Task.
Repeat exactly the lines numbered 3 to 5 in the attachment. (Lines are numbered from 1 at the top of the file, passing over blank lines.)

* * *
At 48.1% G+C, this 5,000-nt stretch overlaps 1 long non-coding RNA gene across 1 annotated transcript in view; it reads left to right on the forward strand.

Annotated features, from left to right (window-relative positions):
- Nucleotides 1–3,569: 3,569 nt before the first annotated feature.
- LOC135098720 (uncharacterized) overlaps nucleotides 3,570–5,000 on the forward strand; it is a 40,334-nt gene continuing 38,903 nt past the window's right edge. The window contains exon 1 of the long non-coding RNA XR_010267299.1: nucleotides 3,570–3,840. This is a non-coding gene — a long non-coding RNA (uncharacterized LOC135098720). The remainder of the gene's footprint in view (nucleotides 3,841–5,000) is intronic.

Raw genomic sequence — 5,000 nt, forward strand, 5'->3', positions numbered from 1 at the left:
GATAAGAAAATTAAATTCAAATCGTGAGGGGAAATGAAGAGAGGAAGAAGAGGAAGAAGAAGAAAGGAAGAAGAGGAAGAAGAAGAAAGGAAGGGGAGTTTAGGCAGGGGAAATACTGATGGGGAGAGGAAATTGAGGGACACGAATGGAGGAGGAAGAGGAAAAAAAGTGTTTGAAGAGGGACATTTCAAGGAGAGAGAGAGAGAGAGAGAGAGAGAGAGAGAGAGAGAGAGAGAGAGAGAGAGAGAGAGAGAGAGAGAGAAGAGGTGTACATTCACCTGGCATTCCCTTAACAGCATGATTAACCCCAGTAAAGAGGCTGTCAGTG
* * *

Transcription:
- Nucleotides 1–3,569: 3,569 nt before the first annotated feature.
- LOC135098720 (uncharacterized) overlaps nucleotides 3,570–5,000 on the forward strand; it is a 40,334-nt gene continuing 38,903 nt past the window's right edge. The window contains exon 1 of the long non-coding RNA XR_010267299.1: nucleotides 3,570–3,840. This is a non-coding gene — a long non-coding RNA (uncharacterized LOC135098720). The remainder of the gene's footprint in view (nucleotides 3,841–5,000) is intronic.

Raw genomic sequence — 5,000 nt, forward strand, 5'->3', positions numbered from 1 at the left: